1328 The Count of Flanders (instructed by King Philip IV of France) arrested all English merchants in Flanders. King Edward III banned all wool exports from England. Famine in Ghent.
1337 Antwerp single staple market established.
1337 start of the Hundred Years War (England v France).
1338 To raise money Edward III seized all the English merchants’ wool at Dordrecht against bonds on later sales.
1340 Bruges staple market established.
1341 Grant awarded to the English Merchants by the Duke of Flanders.
1346 26 August – Battle of Crecy.
1347 Calais capitulates to England.
1348 Calais becomes main staple town on the continent.
1359 Bruges – Single staple market
1392 19,000 sacks of wool exported from England.
1446 8,000 sacks of wool exported from England.
1558 6 January – Governor of Calais, Lord Wentworth, surrenders.
– After loss of Calais: Permit for the Merchants to hold the staple at Bruges, Middleburgh and Bergen.
1558 Grant to Staple Company to be a perpetual corporation, a legal unit with a common seal
1569 English merchants expelled from Netherlands (Elizabeth I in dispute with Phillip II)
1584 Principle secured that the compulsory staple market abandoned; but only members of the Company allowed to ship wools to any continental port which did not lie in the hands of the Queen’s enemies.
1614-1625 English ban on all wool exports
1825 Acts of Restraint lifted. Exports permitted.
and in England
1326 Edward III – ordinance establishing staple towns in Newcastle, York, Lincoln, Norwich, London, Winchester, Exeter & Bristol. Staple = wool, fells (skin+wool), hides, & tin. Exports only from these towns.
Since 1353 London -various properties
From 15th Century – property in Leadenhall “Staple Hall”
1619 Ordinances established by the Company. Merchants organised from London and operating through the country.
1619 References to the Staple Company’s right to levy a toll on all wools carried over London Bridge. [ref. Company Minutes Book 19 Jan 1619]
1623 Meetings held at the Dog Tavern, Westminster. The Company had houses in Westminster and the Woolstaple Wharf there. [ref. Company Minutes Book]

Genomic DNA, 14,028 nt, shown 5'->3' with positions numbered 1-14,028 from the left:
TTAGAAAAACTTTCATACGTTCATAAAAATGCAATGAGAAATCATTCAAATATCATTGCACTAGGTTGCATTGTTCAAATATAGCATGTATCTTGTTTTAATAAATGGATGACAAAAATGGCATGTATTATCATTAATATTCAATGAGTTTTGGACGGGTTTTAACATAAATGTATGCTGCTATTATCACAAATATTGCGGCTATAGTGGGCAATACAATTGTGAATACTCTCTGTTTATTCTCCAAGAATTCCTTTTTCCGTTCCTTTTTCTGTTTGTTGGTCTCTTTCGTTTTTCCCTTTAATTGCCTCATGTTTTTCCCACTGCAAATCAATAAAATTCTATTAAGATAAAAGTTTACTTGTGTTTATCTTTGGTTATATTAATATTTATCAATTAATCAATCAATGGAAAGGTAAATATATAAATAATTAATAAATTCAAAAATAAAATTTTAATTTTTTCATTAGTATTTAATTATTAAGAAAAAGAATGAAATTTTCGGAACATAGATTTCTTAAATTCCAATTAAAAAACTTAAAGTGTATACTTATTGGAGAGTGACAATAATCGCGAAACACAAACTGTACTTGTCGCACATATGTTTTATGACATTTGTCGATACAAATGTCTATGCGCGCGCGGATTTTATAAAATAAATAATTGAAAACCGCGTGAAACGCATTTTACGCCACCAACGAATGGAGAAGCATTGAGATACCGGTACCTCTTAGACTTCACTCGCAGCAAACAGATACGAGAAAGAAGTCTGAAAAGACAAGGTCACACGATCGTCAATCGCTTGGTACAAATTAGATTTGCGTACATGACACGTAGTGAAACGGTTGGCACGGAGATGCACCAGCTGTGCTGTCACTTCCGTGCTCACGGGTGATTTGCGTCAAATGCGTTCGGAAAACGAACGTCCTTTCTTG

1627, The weekly market at Leaden Hall for the sale of wool altered from Friday to Tuesday to avoid clashing with the market for hides and meat. [ref. Company Minutes Book 27 June 1627]
1632 Opinion by legal counsel, Sir John Bankes, that “the Staple Markett for sale of wooll was not under the government of the Maior of London but to be ordered by the Maior and Companie of the Staple..”. [ref. Company Minutes Book]
1635 May/June – Dialogue between the King (Charles I) and the Company. The King offers to grant the Company a monopoly of the export of woollen cloths in return for £10,000 per annum. The Company stands by claims under privileges already granted re export trade; however, it cannot but accept the King’s offer but no fixed sum can be guaranteed. [ref. Company Minutes Book]
1739 The Company’s property in Westminster was bought up by the Commissioners for the building of Westminster Bridge – for £1666-10s-0d. (Believed that the Company now owned no property and lived only on investments.)
1824, Thomas Wilson, MP for the City of London, presented the Company’s petition to Parliament against a proposal in the House to allow the export of raw wool. [ref. Company Minutes Book 23 April 1824]
1825 Act of Parliament: repealed all laws relating to wool and imposed a duty on the export of British raw wool.
“Staple” . The word, in its primary use, appears to have meant a particular port or other place to which certain commodities were obliged to be brought to be weighed or measured for the payment of the customs, before they could be sold, or in some cases exported or imported. Here the king’s staple was said to be established. The articles of English produce upon which customs were anciently paid were wool, sheep-skins (or woolfels), and leather; and these were accordingly denominated the staples or staple goods of the kingdom. The persons who exported these goods were called the Merchants of the Staple: they were incorporated, or at least recognized as forming a society with certain privileges, in the reign of Edward II, if not earlier. Hakluyt has printed a charter granted by Edward II., the 20th of May, 1313, to the mayor and council of the merchants of the staple, in which he ordains that all merchants, whether natives or foreigners, buying wool and woolfels in his dominions for exportation, should, instead of carrying them for sale, as they had been wont to do, to several places in Brabant, Flanders, and Artois, carry them in future only to one certain staple in one of those countries, to be appointed by the said mayor and council. [Craik, History of British Commerce Vol 1]